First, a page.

Valley View

El Capitan in Morning Light

The mists from Tunnel View

Yosemite Chapel under heavy snowfall

Contrast in Yosemite Meadow

Tuolumne Grove in snowstorm

Majestic (and fearless) Buck

Snowy Merced River

Did I mention it snowed hard?

Upper and Lower Yosemite Falls

Bridal Veil Fall

Lower Yosemite Falls

Tuesday, February 10, 2009

The Firefall at Horsetail Fall - Yosemite Valley

For those that have followed this site, you probably have figured out that I have an affinity for Yosemite, some, like my wife, may say an obsession. Most people experience Yosemite in the Spring and Summer but I'm told the best time to see Ansel Adam's playground is the Winter. One of the most spectacular, and elusive, Winter highlights in the valley is the "Firefall at Horsetail Fall".

Not many people even know that there is a Horsetail Fall in Yosemite! Horsetail Fall is an ephemeral fall and usually gone by late Spring. The firey glow happens when the sunset hits the ribbon stream coming down the eastern side of El Capitan.

Yosemite's original Firefall was a real bonfire pushed over the cliffs at Glacier Point where eager spectators watched the glowing embers fall to the valley below. The first firefall, using real fire, started in 1871 and eventually it was a staple attraction in the valley until 1968 when the event was stopped because of the damage it was doing to the valley's meadows.

The first time I heard about the "natural" firefall and saw images of it's existence was last June while in the Ansel Adams Gallery in Yosemite Village. I was there with a few friends preparing for a 5 day trek into the back country and saw a stunning photo of a glowing ribbon of fire. After seeing that, I knew I had to experience it in person.

I started doing some research and found that the best time to see the Firefall was in February. The best information I found was at and Edie at LittleRedTent is a Yosemite Valley resident and a regular contributor to YosemiteBlog. She has a very informative article on How to Photograph Horestail Falls and also has many galleries of beautiful photographs. has always been a favorite site of mine and Lyod just started a forum and someone asked a question about the Firefall and a wealth of information was presented from a number of different sources. Rather than rehash all the little details, I'll get down to the point. The best time to view the Firefall is in the middle of February. This year's optimal time is February 12 - 22. For a detailed explanation why this is the case, check out Photographer Michael Frye's excellent article on Photographing Horsetail Fall. There are two locations to photograph the Firefall: the El Capitan Picnic area on Northside Drive and near the Merced River on Southside Drive. Just look for the mass of photographers. One word of caution, getting to these locations can be trickier than you think depending upon the traffic pattern setup in the valley. Sometimes all traffic is routed on one road or another which means a one mile hike to get to your spot. Bring snowshoes just in case!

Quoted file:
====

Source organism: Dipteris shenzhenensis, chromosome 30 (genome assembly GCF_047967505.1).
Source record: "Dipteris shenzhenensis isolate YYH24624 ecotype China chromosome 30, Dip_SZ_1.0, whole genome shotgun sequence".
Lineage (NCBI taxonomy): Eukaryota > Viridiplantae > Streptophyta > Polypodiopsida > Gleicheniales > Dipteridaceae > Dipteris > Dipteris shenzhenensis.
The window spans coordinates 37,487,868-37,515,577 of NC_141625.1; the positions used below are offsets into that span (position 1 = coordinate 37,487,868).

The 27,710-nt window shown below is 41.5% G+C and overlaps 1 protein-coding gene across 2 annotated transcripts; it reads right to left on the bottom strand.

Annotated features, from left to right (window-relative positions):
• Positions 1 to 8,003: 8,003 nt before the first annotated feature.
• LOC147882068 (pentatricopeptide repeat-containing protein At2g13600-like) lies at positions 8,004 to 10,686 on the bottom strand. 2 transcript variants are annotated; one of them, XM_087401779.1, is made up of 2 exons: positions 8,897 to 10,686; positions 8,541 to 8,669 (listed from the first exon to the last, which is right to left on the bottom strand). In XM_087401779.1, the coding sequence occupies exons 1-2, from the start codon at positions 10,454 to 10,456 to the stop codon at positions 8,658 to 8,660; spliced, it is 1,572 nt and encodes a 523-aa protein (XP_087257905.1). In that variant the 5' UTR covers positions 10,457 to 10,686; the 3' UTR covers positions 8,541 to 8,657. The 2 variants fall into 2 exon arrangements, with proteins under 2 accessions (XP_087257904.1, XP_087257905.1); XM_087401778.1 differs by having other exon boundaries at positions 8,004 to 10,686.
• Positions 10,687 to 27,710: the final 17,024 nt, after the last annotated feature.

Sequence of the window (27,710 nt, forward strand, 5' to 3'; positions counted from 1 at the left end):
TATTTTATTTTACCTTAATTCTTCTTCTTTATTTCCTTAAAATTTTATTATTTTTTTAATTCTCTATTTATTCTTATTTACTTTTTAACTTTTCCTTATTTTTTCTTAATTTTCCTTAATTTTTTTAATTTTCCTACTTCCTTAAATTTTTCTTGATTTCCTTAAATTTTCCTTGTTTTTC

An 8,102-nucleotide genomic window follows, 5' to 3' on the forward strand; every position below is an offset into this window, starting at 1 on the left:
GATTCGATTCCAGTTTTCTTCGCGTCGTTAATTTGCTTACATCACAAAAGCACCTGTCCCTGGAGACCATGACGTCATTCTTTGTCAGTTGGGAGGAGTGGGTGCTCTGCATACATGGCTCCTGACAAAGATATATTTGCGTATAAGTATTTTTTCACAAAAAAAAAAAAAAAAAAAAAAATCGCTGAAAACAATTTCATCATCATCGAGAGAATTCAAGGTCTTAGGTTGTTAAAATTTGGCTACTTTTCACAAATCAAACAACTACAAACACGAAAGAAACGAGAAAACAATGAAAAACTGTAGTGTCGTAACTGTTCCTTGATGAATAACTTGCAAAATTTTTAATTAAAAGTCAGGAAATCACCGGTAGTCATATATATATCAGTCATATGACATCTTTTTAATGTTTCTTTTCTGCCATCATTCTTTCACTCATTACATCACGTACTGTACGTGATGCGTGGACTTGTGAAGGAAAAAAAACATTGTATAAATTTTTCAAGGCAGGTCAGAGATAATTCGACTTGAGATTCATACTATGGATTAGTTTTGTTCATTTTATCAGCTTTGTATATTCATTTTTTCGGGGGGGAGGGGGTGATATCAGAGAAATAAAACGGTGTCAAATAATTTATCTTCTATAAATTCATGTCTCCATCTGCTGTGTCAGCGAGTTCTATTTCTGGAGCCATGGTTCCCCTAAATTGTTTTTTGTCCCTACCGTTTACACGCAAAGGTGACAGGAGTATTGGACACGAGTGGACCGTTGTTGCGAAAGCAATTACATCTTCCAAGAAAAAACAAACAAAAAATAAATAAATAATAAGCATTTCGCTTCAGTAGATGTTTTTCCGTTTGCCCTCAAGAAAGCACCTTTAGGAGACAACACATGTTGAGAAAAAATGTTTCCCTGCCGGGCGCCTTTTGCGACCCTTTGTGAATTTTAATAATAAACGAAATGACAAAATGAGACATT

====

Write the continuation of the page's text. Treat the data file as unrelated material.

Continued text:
Knowing the time and place is all well and good, however, the weather must cooperate. The Firefall does not exist if the sun is not setting on it. This weekend's forecast is for snow showers off and on so there is a good possiblility I'll be looking at gray clouds and snow flakes, but heck, I've got to try. I think now you know why I called the Firefall elusive.

The spectacular photo above of the Firefall is courtesy of CHUCK CAGARA from Chuck is a marvelous photographer and I encourage you to check out his website. His work has inspired me and I am hoping to experience something similar, wish me luck!